What changed? Good art, as it turns out. Prior to then, bird guidebooks were difficult to use—written more for scientists than enthusiasts, with limited illustrations that were largely unintelligible to novice or amateur users. But then wildlife artists like Joseph Hickey and Roger Tory Peterson began creating bird guides that were illustrated with the beginner in mind.

Black and white photo of backyard with trees, bushes, bird feeder, bird bath

Birds became easier to identify through eye-catching artwork that mirrored the birdwatcher's experience in the field. In fact, calling the recreational activity "birdwatching" didn't come into common use until this very period, replacing "bird students" and "ornithologists" in the popular vernacular. A 1947 essay from the Metropolitan Museum of Art suggested an interest in birds was being recovered because "our bird-guide illustrators have been developing, of their own volition, a way of representing birds which will not only inform but charm a greater public."

Color photo of backyard wood fence, trees, grass, black dog

As the hobby of birdwatching grew in the 1950s, it also found a new outlet in the suburban backyard. Women's magazines often encouraged new suburban mothers to plant gardens and establish bird feeders and bird baths in order to attract songbirds. Columnist Millicent Taylor told her readers in 1951, "They all more than earn their 'board and keep' by filling our days with beauty, sweetness, and delight." By emphasizing characteristics like beauty and sweetness, birdwatchers were also changing the narrative about wildlife and nature itself. No longer was the prominent message one of scientific conservation of resources in order to sustain a consumptive activity like hunting.

Backyard area with high wood fence, trees, seats, tables, and bird feeder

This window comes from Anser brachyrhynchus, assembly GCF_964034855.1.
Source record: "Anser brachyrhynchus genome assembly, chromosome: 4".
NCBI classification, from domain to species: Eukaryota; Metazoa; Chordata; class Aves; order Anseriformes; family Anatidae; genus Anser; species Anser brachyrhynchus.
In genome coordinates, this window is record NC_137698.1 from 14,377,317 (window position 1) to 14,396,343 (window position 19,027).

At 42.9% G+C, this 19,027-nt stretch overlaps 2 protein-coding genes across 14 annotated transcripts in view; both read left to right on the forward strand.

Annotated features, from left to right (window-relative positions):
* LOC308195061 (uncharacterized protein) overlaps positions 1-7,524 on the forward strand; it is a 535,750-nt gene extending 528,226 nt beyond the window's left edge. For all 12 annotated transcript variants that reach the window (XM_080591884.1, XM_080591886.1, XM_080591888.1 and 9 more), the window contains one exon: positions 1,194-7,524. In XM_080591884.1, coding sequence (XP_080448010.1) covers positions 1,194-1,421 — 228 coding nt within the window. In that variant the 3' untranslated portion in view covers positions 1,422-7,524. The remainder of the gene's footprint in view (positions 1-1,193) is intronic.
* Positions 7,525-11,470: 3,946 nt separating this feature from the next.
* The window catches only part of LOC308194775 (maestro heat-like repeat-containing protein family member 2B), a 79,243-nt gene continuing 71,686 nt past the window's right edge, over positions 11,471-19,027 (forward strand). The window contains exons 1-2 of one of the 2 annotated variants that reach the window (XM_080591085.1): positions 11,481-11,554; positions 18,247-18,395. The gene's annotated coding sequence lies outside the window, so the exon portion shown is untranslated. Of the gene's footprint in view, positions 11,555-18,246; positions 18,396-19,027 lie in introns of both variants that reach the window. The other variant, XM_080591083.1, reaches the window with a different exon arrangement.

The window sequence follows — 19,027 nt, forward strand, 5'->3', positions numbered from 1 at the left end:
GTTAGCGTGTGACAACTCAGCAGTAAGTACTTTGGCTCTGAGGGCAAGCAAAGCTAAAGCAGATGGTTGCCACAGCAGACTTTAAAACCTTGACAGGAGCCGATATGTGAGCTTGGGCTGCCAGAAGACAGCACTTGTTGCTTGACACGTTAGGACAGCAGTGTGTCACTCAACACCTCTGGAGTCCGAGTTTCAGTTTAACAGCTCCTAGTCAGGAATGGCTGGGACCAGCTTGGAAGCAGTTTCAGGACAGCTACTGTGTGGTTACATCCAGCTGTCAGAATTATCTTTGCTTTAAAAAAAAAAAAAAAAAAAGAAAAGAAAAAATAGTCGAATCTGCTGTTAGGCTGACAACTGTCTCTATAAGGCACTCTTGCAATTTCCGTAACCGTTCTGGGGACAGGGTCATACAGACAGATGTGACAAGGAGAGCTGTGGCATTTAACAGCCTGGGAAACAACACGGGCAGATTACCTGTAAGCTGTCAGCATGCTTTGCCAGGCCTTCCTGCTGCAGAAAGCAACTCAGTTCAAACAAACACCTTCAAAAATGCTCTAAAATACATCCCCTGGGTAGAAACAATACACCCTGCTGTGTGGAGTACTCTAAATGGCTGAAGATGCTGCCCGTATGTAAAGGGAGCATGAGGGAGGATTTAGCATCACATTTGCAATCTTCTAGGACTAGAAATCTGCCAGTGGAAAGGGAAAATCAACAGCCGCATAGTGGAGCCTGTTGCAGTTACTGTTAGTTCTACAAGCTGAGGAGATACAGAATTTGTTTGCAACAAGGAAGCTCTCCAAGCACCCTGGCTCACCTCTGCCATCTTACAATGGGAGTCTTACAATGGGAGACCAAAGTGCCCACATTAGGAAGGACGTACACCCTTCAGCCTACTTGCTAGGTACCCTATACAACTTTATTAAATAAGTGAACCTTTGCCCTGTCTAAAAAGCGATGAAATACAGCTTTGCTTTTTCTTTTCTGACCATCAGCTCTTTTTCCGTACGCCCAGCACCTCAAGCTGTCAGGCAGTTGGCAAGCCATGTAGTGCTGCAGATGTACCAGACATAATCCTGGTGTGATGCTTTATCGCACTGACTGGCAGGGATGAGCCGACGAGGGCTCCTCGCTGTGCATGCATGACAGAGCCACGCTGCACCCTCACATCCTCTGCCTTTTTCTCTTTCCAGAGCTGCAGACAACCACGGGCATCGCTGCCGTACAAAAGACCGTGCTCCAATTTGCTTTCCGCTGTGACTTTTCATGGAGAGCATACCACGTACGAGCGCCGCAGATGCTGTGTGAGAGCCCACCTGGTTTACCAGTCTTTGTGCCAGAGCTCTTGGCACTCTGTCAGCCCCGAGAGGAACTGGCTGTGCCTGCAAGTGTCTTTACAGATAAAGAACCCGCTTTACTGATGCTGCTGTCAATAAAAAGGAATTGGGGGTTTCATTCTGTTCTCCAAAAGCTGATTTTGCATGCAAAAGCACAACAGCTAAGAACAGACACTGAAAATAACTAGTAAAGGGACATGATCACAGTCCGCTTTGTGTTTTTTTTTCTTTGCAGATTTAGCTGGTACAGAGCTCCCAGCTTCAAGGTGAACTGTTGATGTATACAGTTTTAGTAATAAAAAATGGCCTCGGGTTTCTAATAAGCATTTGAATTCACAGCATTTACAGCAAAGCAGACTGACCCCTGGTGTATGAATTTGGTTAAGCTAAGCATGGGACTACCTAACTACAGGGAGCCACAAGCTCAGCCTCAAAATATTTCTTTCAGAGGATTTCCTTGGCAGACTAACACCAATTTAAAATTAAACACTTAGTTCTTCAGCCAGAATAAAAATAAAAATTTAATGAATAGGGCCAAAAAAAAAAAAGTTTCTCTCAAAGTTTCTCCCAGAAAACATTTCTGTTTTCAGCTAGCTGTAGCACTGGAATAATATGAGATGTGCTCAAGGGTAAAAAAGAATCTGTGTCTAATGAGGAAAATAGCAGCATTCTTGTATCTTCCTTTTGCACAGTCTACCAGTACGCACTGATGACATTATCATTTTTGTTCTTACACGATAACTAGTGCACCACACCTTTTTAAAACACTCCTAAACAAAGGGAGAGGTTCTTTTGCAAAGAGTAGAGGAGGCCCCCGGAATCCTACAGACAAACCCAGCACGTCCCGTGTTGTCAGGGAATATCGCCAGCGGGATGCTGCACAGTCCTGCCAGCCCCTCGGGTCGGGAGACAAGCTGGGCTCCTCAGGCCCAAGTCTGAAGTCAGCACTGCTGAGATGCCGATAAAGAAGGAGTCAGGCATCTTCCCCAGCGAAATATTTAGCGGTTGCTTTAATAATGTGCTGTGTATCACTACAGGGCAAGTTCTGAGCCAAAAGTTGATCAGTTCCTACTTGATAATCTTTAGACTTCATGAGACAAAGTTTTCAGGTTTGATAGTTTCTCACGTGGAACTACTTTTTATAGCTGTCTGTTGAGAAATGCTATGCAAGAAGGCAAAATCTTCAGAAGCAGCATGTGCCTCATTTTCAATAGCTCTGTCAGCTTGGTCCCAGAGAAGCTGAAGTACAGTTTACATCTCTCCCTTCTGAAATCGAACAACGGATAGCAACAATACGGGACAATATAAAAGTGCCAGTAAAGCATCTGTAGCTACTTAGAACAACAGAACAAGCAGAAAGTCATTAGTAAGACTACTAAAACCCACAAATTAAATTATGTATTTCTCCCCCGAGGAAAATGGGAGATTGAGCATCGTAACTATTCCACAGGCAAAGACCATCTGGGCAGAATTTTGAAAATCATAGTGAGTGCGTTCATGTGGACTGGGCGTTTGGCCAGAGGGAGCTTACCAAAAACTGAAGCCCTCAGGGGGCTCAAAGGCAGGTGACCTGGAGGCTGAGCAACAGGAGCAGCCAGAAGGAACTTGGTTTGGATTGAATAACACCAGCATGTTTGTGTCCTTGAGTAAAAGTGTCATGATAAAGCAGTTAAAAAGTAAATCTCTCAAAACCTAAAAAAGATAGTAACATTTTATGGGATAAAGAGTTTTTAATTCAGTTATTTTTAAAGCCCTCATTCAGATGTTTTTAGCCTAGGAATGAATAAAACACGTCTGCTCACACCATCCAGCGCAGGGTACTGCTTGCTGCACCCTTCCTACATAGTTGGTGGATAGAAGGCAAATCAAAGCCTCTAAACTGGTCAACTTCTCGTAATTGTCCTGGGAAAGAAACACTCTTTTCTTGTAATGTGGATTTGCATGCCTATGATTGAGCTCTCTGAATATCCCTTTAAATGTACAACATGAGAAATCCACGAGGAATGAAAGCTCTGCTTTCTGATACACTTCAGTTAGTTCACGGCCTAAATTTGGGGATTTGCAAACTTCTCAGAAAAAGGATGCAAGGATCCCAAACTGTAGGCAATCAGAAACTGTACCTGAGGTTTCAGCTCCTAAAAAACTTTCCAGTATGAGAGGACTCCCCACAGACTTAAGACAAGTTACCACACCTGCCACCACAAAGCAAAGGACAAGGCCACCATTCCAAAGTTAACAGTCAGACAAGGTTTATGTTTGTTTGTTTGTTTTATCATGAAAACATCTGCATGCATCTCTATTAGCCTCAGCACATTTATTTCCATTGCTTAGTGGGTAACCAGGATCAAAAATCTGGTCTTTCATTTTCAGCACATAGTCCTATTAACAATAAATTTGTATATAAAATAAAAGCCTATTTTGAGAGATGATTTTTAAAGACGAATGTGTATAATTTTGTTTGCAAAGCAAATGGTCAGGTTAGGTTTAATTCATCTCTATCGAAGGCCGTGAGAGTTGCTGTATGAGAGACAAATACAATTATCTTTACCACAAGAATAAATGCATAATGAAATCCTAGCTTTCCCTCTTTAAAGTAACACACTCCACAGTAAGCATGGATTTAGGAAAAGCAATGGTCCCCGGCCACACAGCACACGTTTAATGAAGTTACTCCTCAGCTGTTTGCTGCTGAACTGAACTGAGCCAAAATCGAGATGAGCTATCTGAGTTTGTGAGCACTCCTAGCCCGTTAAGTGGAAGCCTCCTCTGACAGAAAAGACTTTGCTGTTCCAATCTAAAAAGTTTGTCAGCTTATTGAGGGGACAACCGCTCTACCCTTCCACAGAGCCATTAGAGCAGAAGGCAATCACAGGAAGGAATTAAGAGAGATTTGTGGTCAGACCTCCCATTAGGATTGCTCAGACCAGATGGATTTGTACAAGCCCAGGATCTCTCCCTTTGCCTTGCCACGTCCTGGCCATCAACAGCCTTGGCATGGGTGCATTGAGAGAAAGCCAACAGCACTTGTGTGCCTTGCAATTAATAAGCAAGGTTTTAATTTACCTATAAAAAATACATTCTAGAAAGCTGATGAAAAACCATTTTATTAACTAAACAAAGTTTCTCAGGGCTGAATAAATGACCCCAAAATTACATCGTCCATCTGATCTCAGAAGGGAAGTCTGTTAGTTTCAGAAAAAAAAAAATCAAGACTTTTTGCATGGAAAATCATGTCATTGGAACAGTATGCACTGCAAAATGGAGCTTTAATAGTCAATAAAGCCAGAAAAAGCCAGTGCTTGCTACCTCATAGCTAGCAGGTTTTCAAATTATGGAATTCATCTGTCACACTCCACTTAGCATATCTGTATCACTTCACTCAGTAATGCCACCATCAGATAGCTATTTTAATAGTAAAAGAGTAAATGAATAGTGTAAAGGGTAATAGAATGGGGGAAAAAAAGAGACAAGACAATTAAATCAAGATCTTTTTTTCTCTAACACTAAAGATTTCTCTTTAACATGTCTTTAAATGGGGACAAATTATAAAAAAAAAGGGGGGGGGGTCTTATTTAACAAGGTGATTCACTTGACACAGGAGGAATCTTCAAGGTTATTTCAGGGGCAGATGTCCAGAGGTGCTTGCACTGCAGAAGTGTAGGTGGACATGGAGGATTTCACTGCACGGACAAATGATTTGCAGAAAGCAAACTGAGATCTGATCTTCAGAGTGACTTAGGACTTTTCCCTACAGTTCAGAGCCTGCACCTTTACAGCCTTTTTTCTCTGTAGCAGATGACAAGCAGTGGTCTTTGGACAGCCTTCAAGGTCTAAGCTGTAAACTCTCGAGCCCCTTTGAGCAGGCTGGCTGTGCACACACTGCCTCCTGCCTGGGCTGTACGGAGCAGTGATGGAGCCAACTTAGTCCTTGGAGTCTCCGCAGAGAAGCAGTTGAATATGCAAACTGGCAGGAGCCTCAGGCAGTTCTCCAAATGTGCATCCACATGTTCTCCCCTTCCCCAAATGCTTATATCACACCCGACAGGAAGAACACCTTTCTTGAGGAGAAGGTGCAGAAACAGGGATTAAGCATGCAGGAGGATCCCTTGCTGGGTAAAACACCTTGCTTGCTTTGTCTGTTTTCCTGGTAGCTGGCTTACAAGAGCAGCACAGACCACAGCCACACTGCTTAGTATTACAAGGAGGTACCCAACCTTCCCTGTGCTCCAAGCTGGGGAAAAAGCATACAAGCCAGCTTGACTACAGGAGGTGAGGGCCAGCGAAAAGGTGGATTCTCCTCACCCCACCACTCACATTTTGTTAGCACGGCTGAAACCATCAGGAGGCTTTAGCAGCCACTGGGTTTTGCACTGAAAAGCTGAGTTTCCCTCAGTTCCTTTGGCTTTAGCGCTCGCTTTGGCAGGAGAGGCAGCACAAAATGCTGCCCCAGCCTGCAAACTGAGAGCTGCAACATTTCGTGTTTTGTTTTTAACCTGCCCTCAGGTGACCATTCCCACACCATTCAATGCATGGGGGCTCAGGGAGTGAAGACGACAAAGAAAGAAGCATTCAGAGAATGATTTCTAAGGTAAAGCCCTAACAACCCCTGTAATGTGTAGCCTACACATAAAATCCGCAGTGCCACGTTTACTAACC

Increasingly birds, wildlife, and landscapes were seen as offering value simply by being observed and enjoyed, solely by looking and listening and even photographing. Birds that sportsman and hunters wouldn't have given a second thought to—robins, catbirds, doves, jays, wrens—were seen as valuable because their bright colors and beautiful songs contributed to household happiness. If that list seems familiar, these were the same birds that Rachel Carson would highlight in her famous opening to Silent Spring. As environmentalism blossomed in the late 1960s and early 1970s, it gave a new voice to these ideals and priorities. Bird guidebooks, feeders, gardens, and birdbaths helped to pave the way for that now widely understood and accepted message. So I'll say it again: Happy National Bird-Feeding Month!

Book cover

The Manager of Museum Advisory Committees in the museum's Office of External Affairs, Daniel Gifford is a scholar of holidays (see his post on Thanksgiving cartoons) and the history of vacationing in America. Have a question for Daniel about the history of holidays, postcards, or other aspects of American culture? Ask in the comments and he may answer it in a future blog post!

We also recommend you visit The Singing and the Silence: Birds in Contemporary Art at the Smithsonian American Art Museum online or in person as well as the Lost Bird Project by Smithsonian Gardens.